“Death Proof” on the other hand introduces us to a group of four girls who are meeting for a couple of drinks in a bar. These four friends are approached by Stuntman Mike, an iconic and seductive man who is ultimately a serial killer, that uses his car, “Death Proof” to kill unprotected women. Stuntman Mike manages to kill the four girls and starts checking another group to prey on. However his attack on the latter group turns out sour, when the girls quickly recover and come in his pursuit.
This very resumed view of the film doesn’t make justice to all the gross out moments, frights, sheer laughs and adrenaline rush that populate both films. “Planet Terror” is a typical Robert Rodriguez film, with all that comes attached. As always a multi-tasker (he’s responsible for the music, photography, editing, screenplay, production and direction), Rodriguez aims to create a spectacle where the focus is the non-stop action and gross out humor that derive from the situations (Naveen Andrews’ character and the jar filled with testicles?). There isn’t much to know about the characters, they are simply introduced to give the audience something to howl and have a few laughs about. In a way, this ends up being faithful to the spirit of the films that Grindhouse aims to emulate. It’s fun, non-stop and ultimately there are scenes iconic enough to stay in your mind for some time (namely Rose McGowan’s Cherry). All the actors fill their parts with gusto and irreverence, from McGowan, to Freddy Rodriguez, Marley Shelton and Aliens vet Michael Biehn (just to name a few). “Death Proof” however subverts and draws new cards in the concept. Quentin Tarantino (also lensing, producing, writing and directing) not only pays an homage to the B-pictures, but he also imbues it with a character development and a depth that isn’t usual in those films. He introduces the audience to two groups of women, and he allows the actresses to really flesh them out – we are drawn into these women’s universes. Curiously Kurt Russell’s Stuntman Mike oozes a menacing charm (much like Snake Plissken, his character in the John Carpenter films, Escape from New York and Escape from LA), but he ends up being the character we don’t really follow that much. He’s a catalyst for all the action, but as always in a Quentin Tarantino film, the whole adds more than just the highlight. “Death Proof” also has one of the best and gutsiest car chases recently filmed – and what is even better, all without any computers. It’s a typically Tarantino film, where the action and the sudden outbursts of violence occur within a structure that is far more complex than it may appear. It’s a rewarding view, and it allows actors like Rosario Dawson, Vanessa Ferlito, Sydney Tamiia Poitier and Kurt Russell to really give memorable performances.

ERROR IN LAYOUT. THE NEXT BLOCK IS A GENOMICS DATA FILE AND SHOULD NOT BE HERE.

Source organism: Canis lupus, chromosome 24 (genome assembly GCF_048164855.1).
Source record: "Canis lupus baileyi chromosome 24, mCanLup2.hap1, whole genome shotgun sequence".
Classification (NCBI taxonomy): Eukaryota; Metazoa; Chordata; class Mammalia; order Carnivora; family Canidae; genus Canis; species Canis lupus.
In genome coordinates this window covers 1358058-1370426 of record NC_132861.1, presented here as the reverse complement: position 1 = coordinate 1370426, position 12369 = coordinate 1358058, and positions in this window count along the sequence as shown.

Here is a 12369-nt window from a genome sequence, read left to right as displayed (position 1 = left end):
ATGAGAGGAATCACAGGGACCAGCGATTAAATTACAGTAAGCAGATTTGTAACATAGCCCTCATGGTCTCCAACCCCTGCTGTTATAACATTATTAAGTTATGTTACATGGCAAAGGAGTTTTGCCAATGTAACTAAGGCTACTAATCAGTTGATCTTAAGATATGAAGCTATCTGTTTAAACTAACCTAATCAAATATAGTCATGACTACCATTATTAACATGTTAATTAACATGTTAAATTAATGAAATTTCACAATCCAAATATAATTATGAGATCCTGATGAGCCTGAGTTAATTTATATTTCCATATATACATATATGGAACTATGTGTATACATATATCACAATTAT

A special highlight should also be given to the “fake” trailers that introduce and divide the presentation of each film. All of them end up being so over-the-top (Nicolas Cage as Fu Manchu) and so hysterically funny, that they alone should be given the right of their own film (Werewolf Women of the SS anyone?).
Grindhouse is ultimately a film that entertains, amuses and thrills the audience. It demands repeat viewings for better savoring!